7 Top Coping Skills for PTSD Caregivers
Coping skills for posttraumatic stress disorder (PTSD) caregivers are important. Recently, I received a simple, single-lined email from a man looking for an answer to an important question: "What is the best coping skill I can use to help someone with PTSD?" As any caregiver knows, supporting a friend or loved on through PTSD can be a thankless, challenging, and patience-sapping process. There are, however, ways to help the job be clear, focused and proactive. If you are a PTSD caregiver or know of one, share these coping skills for PTSD caregivers.
PTSD Caregivers Need Coping Skills Too
While survivors deal with the nitty-gritty details of coping with everyday stressors and PTSD symptoms, caregivers often find themselves scratching their heads. Or worse, feeling completely ineffective, inadequate, useless and hated, even when they make their best efforts. Certainly, being a PTSD caregiver isn't easy. You can feel just as in the dark and without the coping skills and resources as a survivor herself.
7 Top Coping Skills for PTSD Caregivers
Embracing these seven coping skills for PTSD caregivers offers the beginning of structuring a caregiving program that focuses more on what you can do versus the many moments when you're faced with what you can't.
- Listen: Hands down this is the most important element. Survivors need to be heard -- both in what they do and in what they don't say. Make the effort to really hear what a survivor is trying to communicate in all the ways that is attempted.
- Look: You have more clarity right now than a survivor in the PTSD fog. Use your eyes to physically see signs, symptoms and clues to problems. Also, use your mind to look for ideas, options, suggestions and resolutions.
- Feel: Imagine yourself in the survivor's shoes. Think back to a time you were carrying or experiencing the weight of an enormously heavy burden. Center your self in this feeling as often as possible when interacting with the survivor so that you increase compassion.
- Suspend: There's zero room for judgment in the PTSD world; this only creates more tension and disagreements. Suspend all judgment and, instead, practice honor and respect so that your loved one feels cared for and connected.
- Accept: This is the way things are right now -- and possibly for a longer time than you'd like. Rather than fight the frustration, unfairness, etc., practice acceptance and meet your loved one where she is. That is, allow her to be herself and accept her as is with the knowledge that she has the potential for change.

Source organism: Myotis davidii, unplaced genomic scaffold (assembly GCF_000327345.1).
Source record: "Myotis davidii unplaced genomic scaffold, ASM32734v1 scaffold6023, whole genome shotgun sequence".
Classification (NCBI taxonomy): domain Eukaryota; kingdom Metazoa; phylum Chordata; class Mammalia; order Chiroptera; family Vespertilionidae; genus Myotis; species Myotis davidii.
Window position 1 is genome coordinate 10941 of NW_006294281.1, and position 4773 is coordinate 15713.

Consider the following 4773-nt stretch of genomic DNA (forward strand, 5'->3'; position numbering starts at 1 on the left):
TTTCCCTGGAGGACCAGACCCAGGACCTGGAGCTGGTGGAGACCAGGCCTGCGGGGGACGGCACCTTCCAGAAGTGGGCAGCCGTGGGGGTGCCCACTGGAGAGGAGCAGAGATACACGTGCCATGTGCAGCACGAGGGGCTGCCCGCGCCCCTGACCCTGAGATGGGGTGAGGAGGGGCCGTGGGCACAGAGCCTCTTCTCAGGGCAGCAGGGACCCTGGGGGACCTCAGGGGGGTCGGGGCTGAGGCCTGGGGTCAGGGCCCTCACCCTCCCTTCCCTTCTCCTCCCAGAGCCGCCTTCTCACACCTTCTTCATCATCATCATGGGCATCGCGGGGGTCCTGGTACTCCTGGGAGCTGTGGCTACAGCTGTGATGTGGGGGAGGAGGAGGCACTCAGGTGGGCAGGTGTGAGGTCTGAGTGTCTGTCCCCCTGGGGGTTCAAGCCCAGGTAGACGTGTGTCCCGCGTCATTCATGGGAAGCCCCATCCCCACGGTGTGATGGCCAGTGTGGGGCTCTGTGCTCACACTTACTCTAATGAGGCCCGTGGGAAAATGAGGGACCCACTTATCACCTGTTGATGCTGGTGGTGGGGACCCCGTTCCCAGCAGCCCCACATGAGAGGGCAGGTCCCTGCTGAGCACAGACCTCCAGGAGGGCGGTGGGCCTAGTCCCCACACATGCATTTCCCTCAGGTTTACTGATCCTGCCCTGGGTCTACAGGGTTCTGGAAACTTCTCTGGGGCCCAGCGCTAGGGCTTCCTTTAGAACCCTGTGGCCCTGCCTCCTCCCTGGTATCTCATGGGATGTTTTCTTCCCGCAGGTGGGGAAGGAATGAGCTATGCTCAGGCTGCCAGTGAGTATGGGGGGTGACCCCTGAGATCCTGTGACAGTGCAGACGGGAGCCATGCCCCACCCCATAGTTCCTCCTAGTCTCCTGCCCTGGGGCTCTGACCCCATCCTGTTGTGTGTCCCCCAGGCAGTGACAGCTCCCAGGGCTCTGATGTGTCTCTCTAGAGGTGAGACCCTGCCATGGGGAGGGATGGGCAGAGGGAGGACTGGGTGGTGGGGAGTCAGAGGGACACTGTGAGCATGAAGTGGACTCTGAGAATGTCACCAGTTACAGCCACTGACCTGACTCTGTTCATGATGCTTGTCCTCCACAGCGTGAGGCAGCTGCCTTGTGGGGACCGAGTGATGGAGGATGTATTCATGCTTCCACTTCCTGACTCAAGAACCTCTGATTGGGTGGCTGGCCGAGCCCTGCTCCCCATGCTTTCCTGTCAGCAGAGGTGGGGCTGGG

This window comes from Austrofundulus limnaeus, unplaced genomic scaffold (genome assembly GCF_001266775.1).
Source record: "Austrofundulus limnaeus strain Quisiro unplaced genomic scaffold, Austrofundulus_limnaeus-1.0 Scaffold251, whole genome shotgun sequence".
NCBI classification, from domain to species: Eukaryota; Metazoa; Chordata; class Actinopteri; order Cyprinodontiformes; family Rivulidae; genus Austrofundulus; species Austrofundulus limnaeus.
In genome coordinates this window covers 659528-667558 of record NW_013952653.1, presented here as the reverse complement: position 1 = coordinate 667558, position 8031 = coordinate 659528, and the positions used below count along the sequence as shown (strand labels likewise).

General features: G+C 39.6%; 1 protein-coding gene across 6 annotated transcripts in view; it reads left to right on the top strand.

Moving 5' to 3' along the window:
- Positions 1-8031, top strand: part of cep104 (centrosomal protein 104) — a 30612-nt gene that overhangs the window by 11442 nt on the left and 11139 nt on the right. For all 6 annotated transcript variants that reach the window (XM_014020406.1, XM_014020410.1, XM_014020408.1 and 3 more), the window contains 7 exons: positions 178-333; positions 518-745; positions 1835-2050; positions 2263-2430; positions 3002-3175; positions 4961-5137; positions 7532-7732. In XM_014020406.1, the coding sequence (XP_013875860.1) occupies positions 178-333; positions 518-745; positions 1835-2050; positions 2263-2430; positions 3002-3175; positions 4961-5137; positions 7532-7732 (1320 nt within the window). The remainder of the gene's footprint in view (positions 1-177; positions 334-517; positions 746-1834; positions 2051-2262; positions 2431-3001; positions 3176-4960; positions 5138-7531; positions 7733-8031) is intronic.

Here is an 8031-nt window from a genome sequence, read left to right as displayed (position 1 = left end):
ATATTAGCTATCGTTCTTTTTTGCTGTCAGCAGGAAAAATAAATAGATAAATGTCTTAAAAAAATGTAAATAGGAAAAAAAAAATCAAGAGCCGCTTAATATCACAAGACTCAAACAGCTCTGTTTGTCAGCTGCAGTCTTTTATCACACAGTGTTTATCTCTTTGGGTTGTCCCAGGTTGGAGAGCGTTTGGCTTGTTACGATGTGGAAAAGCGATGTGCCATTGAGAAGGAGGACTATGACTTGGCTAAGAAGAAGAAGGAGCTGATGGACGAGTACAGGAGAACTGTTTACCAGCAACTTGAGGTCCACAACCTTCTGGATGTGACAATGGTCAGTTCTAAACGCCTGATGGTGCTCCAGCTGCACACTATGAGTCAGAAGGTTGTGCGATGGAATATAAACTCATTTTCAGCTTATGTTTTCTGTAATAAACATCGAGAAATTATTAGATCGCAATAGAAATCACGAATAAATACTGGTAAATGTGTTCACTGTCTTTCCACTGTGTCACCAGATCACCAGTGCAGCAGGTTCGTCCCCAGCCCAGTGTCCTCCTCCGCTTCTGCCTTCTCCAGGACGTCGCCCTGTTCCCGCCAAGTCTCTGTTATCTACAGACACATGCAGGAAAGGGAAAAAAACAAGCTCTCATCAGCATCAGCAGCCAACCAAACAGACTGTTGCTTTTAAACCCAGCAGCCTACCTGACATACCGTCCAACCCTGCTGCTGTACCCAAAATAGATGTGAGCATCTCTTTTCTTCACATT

- Wait: Practice patience in all moments. Meltdowns, emotions and triggers take time to be processed and controlled. Plus, the healing journey itself must move slowly. The timeline of recovery varies by the individual and cannot be rushed.
- Hope: Recovery (and the reclamation of the life you most want to be living with your survivor) begins with an intention and desire for future change. There will be dark days ahead. You, more than your loved one, will be responsible for shining the light of hope.
PTSD caregiver tips aside, let's acknowledge that as a caregiver you've been thrust into a role you didn't want just like the PTSD survivor has been thrust into a similarly unwanted role. This is a time to form, as much as possible, a partnership based on understanding, support, space, love and compassion. If you function in your support role from this perspective (rather than a "can't you get over it?" perspective) you will be more successful and experience much less stress.
Michele is the author of Your Life After Trauma: Powerful Practices to Reclaim Your Identity. Connect with her on Google+, LinkedIn, Facebook, Twitter and her website, HealMyPTSD.com.
Rosenthal, M. (2015, April 2). 7 Top Coping Skills for PTSD Caregivers, HealthyPlace. Retrieved on 2023, June 10 from https://www.healthyplace.com/blogs/traumaptsdblog/2015/04/best-coping-skills-for-ptsd-caregivers
Author: Michele Rosenthal
I am the caretaker and mom of PTSD survivor who has Down Syndrome. His symptoms stopped altogether for 4-5 years, but flash backs returned with a vengeance last May, and now the form an almost continuous loop. We go to counseling, massage therapy, tried prescription drugs (horrible side effects), and now natural herbs, etc. progress is being made, but I wish I knew better what to do.
I my self have PTSD and now responsible for my Mother who has recently been diagnosed with PTSD. I don't know how to help her.These coping skills are positive and I am going to apply the to my daily life with mom. Thank you.
Michelle your posts are always empowering. I am going to share this with my husband. When my trauma re-emergence occurred 9 years ago he went through it with me and went to a support group etc. but it has bee awhile. Always good to reinforce positive ways of helping. Unfortunately I had a meltdown this week and was pretty awful to him. I am grateful he loves me as much as he does. I am posting your link on my page. Thanks!